b. Consider whether the adoption of an eCMS requires modifications of an agency’s procedural rules. This would include addressing whether the paper or electronic version of a case file will constitute the official record of a case and whether filing methods and deadlines need to be changed.

     c. Consider whether to require non-agency individuals to file claims, complaints, petitions, and other papers using the eCMS. Such consideration should include the accessibility, suitability, usability, and burden of the eCMS for its likely user population, and whether creating exceptions to electronic filing procedures would assist in maintaining sufficient public access.

     d. Create a map or flow chart of their adjudicative processes in order to identify the needs of an eCMS. This involves listing the tasks performed by employees at each step in the process to ensure the eCMS captures all of the activities that occur while the case is pending, from initial filing to final resolution. It also includes identifying how members of the public or other non-agency users will access and interact with the eCMS. To the extent practical, this effort should also involve mapping or flow-charting the legal and policy requirements to decisional outcomes.

     e. Put in place a management structure capable of: (1) restoring normal operations after an eCMS goes down (incident management); (2) eliminating recurring problems and minimizing the impact of problems that cannot be prevented (problem management); (3) overseeing a new release of an eCMS with multiple technical or functional changes (release management); (4) handling modifications, improvements, and repairs to the eCMS to minimize service interruptions (change management); and (5) identifying, controlling, and maintaining the versions of all of the components of the eCMS (configuration management).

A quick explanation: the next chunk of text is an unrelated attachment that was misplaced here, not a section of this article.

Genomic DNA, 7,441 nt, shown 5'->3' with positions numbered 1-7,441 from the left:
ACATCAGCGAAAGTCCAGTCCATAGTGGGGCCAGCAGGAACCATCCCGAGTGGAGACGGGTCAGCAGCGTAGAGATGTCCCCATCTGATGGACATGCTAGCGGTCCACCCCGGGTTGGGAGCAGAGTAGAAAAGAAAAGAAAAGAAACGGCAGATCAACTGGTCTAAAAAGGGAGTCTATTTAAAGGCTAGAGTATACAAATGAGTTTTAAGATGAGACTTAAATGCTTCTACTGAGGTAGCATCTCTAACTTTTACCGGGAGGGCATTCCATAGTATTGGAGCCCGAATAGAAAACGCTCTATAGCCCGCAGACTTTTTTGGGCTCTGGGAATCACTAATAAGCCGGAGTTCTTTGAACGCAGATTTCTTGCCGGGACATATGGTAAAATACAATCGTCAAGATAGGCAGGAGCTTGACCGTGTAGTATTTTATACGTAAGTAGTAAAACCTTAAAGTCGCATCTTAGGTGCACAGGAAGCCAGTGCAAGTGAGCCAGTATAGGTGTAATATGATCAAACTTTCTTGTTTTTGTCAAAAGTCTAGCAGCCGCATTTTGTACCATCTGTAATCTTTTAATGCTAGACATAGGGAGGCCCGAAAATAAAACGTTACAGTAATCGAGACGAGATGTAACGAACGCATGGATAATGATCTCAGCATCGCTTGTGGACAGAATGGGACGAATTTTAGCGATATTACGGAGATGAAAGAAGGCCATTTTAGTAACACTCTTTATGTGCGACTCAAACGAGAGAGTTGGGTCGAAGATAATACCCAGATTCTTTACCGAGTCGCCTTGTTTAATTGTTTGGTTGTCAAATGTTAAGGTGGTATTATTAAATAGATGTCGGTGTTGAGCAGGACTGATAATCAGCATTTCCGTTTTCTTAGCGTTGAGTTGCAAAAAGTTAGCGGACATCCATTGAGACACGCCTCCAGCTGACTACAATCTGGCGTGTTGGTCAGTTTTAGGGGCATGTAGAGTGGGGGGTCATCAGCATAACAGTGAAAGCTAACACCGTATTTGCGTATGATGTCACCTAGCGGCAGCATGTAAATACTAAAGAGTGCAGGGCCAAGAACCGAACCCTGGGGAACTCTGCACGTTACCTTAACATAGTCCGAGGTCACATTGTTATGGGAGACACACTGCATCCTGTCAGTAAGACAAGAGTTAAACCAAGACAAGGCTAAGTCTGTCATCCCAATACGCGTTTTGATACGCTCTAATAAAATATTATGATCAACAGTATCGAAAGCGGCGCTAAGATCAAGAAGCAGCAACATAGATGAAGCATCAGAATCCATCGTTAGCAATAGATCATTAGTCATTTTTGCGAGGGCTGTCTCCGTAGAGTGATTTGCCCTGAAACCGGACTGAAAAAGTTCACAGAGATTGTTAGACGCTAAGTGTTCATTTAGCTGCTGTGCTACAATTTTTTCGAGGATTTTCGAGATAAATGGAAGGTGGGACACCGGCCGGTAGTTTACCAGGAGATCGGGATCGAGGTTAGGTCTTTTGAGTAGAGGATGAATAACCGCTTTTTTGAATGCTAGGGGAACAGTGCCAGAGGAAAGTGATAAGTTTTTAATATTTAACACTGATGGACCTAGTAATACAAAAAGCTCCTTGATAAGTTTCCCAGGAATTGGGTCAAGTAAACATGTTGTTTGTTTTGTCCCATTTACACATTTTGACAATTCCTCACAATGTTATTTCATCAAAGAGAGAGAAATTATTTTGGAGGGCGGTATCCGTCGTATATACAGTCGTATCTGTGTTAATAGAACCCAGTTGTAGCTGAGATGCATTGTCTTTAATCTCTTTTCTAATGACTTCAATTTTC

f. Establish a “service desk,” which is a central hub for reporting issues with the eCMS, providing support to eCMS users, and receiving feedback on the resolution of problems. A service desk should gather statistics of eCMS issues in order to help guide future improvements of the eCMS. A service desk could also enable eCMS users to offer suggestions for improving the eCMS.

     g. Plan adequate and timely training for staff on the use of the eCMS.

5. Federal adjudicative agencies that decide to implement or expand an eCMS must do so in such a way that appropriate protections for privacy, transparency, and security are preserved by:

     a. Ensuring that the agency’s compliance with the Privacy Act, other statutes protecting privacy, and the agency’s own privacy regulations and policies remains undiminished by the implementation or expansion of an eCMS.